This free online course in environmental philosophy will discuss human-Nature relationships; how environmental ethics is the part of environmental philosophy that considers extending the traditional boundaries of ethics from solely including humans to including the non-human world; and how traditional indigenous knowledge is important in understanding our natural surroundings and creating sustainable solutions for resource management. You will start by learning how environmental ethics emerged from the American wilderness movement in the 1960s, which helped create the great national parks in the United States. Ponder two classic polarities of environmental ethics: the opposition of preservationists to utilitarians; and anthropocentric to biocentric attitudes towards Nature. This will be your starting point for understanding the development of several environmental philosophies. The first you will learn about is ‘deep ecology’, developed by the Norwegian philosopher Arne Naess, which promotes the inherent worth of all living beings regardless of their instrumental utility to human needs, plus the restructuring of modern human societies in accordance with this idea. Naess claims that the essence of deep ecology is to ask deeper questions, probing the values of our societies, and to the development of a holistic point of view.
The second environmental philosophy you will analyze is ‘social ecology’, which argues that the environmental crisis is a result of the hierarchical organization of power and the authoritarian mentality rooted in the structures of human society. In social ecology, the elite class is viewed as manipulating the Earth’s natural resources ‘for their own benefit at a substantial cost to the environment and disadvantaged social groups’. In place of hierarchical and class systems, social ecology proposes an egalitarian society based on mutual aid, caring and communitarian values. People in this ‘new society’ would appreciate that the interests of the collective are inseparable from those of each individual. The third environmental philosophy you will study is ‘ecological feminist philosophy’ or ‘ecofeminism’. It is not one of the different perspectives of feminism, such as liberal, traditional Marxist, radical or socialist. It is, rather, a philosophical approach emphasizing the variety of different connections between feminism and the environment, between the domination of women (and other humans) and the domination of Nature. It is a recent development in feminist thought which argues that the current global environmental crisis is a predictable outcome of patriarchal culture.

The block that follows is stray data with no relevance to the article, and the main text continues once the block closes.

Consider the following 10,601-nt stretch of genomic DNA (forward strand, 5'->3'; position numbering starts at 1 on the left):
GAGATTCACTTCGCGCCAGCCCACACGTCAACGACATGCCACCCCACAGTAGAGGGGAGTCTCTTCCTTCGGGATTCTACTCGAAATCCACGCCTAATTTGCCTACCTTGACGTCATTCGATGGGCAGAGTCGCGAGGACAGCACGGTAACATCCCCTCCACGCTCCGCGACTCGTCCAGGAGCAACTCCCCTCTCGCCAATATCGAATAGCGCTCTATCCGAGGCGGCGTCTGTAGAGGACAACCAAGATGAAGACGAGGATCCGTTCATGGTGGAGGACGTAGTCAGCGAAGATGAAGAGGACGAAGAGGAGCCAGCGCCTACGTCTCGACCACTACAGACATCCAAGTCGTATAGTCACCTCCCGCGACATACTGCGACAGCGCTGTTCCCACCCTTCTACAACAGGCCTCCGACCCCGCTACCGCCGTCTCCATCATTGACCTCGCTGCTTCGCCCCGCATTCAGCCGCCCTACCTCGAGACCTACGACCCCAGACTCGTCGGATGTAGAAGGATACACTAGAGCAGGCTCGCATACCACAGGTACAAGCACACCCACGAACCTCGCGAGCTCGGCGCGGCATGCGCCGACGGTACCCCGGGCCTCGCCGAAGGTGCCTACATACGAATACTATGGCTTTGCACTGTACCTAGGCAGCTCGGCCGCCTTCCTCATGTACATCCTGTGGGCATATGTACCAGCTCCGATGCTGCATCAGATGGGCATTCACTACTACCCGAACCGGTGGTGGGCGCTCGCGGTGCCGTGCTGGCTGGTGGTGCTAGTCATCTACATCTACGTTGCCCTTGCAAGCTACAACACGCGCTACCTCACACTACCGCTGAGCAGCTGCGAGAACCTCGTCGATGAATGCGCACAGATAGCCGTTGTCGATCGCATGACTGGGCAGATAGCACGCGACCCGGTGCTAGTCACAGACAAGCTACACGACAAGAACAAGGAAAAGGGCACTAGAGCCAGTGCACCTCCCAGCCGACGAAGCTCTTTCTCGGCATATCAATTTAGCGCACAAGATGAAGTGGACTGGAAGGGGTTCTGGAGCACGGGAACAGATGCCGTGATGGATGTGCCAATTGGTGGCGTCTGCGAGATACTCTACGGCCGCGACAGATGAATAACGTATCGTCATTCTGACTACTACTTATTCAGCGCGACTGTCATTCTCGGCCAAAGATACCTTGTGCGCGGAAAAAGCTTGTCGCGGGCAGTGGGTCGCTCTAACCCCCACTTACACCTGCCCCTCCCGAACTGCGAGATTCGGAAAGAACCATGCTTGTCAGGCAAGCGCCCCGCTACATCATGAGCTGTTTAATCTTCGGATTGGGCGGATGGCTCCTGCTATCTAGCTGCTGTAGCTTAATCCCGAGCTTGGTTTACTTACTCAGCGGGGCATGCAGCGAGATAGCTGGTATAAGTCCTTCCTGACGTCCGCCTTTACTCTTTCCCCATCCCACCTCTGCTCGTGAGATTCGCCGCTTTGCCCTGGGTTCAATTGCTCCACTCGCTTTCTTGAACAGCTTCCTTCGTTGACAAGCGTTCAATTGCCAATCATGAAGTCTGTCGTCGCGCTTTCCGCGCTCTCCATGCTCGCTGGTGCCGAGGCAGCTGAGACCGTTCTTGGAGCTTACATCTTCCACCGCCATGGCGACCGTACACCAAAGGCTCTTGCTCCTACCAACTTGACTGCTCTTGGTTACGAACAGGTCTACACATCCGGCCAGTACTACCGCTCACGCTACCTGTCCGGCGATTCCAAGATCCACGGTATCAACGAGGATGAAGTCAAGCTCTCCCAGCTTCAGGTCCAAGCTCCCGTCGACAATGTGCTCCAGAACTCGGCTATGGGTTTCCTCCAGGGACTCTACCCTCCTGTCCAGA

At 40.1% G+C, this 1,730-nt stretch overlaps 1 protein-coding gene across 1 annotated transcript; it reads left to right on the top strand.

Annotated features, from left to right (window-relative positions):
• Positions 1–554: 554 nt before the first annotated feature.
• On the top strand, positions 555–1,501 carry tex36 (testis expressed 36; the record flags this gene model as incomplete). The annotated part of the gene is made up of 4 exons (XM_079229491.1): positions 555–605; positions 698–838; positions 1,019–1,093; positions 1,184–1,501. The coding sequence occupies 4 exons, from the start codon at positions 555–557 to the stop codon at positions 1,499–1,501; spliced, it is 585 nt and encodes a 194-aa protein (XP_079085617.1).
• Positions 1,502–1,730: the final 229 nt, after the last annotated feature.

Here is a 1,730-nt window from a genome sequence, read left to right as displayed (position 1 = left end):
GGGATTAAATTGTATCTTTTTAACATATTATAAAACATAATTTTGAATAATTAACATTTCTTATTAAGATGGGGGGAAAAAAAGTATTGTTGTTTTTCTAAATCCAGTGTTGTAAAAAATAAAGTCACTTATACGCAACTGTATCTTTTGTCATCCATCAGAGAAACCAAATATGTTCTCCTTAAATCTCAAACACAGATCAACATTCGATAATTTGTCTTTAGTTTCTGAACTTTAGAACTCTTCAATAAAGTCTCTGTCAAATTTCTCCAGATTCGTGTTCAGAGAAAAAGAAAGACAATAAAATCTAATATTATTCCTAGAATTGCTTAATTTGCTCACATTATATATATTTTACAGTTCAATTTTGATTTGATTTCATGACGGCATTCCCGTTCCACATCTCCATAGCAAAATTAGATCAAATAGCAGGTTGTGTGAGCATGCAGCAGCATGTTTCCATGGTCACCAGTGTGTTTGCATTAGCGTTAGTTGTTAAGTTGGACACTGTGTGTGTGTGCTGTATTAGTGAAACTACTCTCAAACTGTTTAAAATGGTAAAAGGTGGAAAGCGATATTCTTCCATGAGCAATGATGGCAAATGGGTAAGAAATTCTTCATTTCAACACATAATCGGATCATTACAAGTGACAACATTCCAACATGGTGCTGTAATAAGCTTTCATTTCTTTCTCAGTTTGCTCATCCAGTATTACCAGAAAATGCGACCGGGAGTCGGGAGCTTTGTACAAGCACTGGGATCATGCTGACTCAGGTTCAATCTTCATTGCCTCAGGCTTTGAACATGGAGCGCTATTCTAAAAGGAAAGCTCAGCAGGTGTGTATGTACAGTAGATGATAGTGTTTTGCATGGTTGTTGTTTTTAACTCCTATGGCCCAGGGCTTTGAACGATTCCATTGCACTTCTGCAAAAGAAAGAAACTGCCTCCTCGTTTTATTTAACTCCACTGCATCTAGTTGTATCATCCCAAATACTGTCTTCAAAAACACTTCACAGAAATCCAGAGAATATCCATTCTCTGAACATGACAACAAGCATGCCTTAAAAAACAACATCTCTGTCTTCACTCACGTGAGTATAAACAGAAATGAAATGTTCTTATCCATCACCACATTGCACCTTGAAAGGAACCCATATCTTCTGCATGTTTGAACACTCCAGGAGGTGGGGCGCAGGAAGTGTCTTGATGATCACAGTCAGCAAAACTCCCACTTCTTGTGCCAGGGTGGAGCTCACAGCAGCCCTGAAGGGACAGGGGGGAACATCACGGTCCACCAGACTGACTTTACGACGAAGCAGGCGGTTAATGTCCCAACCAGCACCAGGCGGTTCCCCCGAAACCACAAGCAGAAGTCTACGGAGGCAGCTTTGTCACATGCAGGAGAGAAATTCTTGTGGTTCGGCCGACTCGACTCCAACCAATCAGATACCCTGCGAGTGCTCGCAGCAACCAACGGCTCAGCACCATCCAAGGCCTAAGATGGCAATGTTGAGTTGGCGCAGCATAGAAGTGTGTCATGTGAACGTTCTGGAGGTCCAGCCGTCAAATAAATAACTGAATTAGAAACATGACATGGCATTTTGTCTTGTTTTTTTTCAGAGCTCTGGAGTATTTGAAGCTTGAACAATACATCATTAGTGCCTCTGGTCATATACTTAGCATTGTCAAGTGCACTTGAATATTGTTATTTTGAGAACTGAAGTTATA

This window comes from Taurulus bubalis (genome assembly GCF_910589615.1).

Towards the end of this course, you will grapple with a growing trend in anthropological studies known as ‘ethnoecology’, which is the study of how different groups of people living in different locations understand the ecosystems around them and their relationships with their surrounding environments. The ‘traditional’ or ‘indigenous’ knowledge that native people have acquired through the centuries over generations of interactions with their natural surroundings, is valuable in understanding how these communities sustained these ecosystems for the survival of their own culture. Anthropologists believe that our current scientific knowledge needs to reconcile with this indigenous knowledge to create modern and sustainable solutions for managing our natural resources. You will also examine research by a group of scientists, headed by the noted ecologist Professor PS Ramakrishnan entitled, ‘One Sun, Two Worlds: An Ecological Journey’, styled in the form of a dialogue between two knowledge systems, 'traditional knowledge' and 'formal knowledge'. This free online course will deepen your understanding of ecological philosophy and the different approaches of various philosophies of ecology. Start Course Now
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